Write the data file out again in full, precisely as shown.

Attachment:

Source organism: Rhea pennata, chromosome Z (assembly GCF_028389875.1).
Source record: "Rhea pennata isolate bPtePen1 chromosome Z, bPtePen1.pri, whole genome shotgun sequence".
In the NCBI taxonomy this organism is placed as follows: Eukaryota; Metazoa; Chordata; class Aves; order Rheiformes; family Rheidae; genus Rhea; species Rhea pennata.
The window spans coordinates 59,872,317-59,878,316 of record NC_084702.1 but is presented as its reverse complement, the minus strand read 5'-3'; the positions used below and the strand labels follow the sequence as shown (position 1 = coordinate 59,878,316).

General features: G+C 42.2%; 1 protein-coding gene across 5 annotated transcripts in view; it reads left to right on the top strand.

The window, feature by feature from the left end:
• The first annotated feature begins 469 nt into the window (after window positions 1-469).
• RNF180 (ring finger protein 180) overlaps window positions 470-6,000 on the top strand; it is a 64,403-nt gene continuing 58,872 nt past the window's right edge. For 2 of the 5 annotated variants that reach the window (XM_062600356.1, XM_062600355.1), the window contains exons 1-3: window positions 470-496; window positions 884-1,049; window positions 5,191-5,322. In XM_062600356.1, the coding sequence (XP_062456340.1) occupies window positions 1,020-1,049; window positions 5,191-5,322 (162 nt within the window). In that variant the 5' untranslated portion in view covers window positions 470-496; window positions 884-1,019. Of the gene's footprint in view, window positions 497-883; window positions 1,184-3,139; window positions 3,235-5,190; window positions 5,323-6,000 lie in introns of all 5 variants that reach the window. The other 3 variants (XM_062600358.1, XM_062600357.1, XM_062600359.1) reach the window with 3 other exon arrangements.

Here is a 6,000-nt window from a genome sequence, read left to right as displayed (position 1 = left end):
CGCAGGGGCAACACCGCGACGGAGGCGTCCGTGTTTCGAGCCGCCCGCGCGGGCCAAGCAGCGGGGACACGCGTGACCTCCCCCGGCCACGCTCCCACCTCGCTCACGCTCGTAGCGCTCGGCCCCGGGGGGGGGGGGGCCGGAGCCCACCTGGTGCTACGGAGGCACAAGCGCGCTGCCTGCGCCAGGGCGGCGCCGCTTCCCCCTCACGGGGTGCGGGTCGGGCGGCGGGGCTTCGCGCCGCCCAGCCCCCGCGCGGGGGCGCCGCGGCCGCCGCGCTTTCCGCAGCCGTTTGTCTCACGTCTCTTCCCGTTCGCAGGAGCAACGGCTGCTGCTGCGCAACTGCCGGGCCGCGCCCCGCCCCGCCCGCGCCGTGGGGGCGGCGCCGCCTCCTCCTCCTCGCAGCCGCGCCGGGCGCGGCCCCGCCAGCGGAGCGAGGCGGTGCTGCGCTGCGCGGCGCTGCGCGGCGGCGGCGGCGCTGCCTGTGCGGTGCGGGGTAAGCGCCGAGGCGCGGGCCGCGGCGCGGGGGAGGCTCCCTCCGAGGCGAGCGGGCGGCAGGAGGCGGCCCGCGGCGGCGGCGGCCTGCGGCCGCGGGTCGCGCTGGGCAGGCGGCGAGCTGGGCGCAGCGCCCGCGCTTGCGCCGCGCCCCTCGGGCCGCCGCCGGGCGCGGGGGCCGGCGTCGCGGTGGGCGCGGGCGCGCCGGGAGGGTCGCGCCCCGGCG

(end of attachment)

Source organism: Rhea pennata, chromosome Z (assembly GCF_028389875.1).
Source record: "Rhea pennata isolate bPtePen1 chromosome Z, bPtePen1.pri, whole genome shotgun sequence".
In the NCBI taxonomy this organism is placed as follows: Eukaryota; Metazoa; Chordata; class Aves; order Rheiformes; family Rheidae; genus Rhea; species Rhea pennata.
The window spans coordinates 59,872,317-59,878,316 of record NC_084702.1 but is presented as its reverse complement, the minus strand read 5'-3'; the positions used below and the strand labels follow the sequence as shown (position 1 = coordinate 59,878,316).

General features: G+C 42.2%; 1 protein-coding gene across 5 annotated transcripts in view; it reads left to right on the top strand.

The window, feature by feature from the left end:
• The first annotated feature begins 469 nt into the window (after window positions 1-469).
• RNF180 (ring finger protein 180) overlaps window positions 470-6,000 on the top strand; it is a 64,403-nt gene continuing 58,872 nt past the window's right edge. For 2 of the 5 annotated variants that reach the window (XM_062600356.1, XM_062600355.1), the window contains exons 1-3: window positions 470-496; window positions 884-1,049; window positions 5,191-5,322. In XM_062600356.1, the coding sequence (XP_062456340.1) occupies window positions 1,020-1,049; window positions 5,191-5,322 (162 nt within the window). In that variant the 5' untranslated portion in view covers window positions 470-496; window positions 884-1,019. Of the gene's footprint in view, window positions 497-883; window positions 1,184-3,139; window positions 3,235-5,190; window positions 5,323-6,000 lie in introns of all 5 variants that reach the window. The other 3 variants (XM_062600358.1, XM_062600357.1, XM_062600359.1) reach the window with 3 other exon arrangements.

Here is a 6,000-nt window from a genome sequence, read left to right as displayed (position 1 = left end):
CGCAGGGGCAACACCGCGACGGAGGCGTCCGTGTTTCGAGCCGCCCGCGCGGGCCAAGCAGCGGGGACACGCGTGACCTCCCCCGGCCACGCTCCCACCTCGCTCACGCTCGTAGCGCTCGGCCCCGGGGGGGGGGGGGCCGGAGCCCACCTGGTGCTACGGAGGCACAAGCGCGCTGCCTGCGCCAGGGCGGCGCCGCTTCCCCCTCACGGGGTGCGGGTCGGGCGGCGGGGCTTCGCGCCGCCCAGCCCCCGCGCGGGGGCGCCGCGGCCGCCGCGCTTTCCGCAGCCGTTTGTCTCACGTCTCTTCCCGTTCGCAGGAGCAACGGCTGCTGCTGCGCAACTGCCGGGCCGCGCCCCGCCCCGCCCGCGCCGTGGGGGCGGCGCCGCCTCCTCCTCCTCGCAGCCGCGCCGGGCGCGGCCCCGCCAGCGGAGCGAGGCGGTGCTGCGCTGCGCGGCGCTGCGCGGCGGCGGCGGCGCTGCCTGTGCGGTGCGGGGTAAGCGCCGAGGCGCGGGCCGCGGCGCGGGGGAGGCTCCCTCCGAGGCGAGCGGGCGGCAGGAGGCGGCCCGCGGCGGCGGCGGCCTGCGGCCGCGGGTCGCGCTGGGCAGGCGGCGAGCTGGGCGCAGCGCCCGCGCTTGCGCCGCGCCCCTCGGGCCGCCGCCGGGCGCGGGGGCCGGCGTCGCGGTGGGCGCGGGCGCGCCGGGAGGGTCGCGCCCCGGCG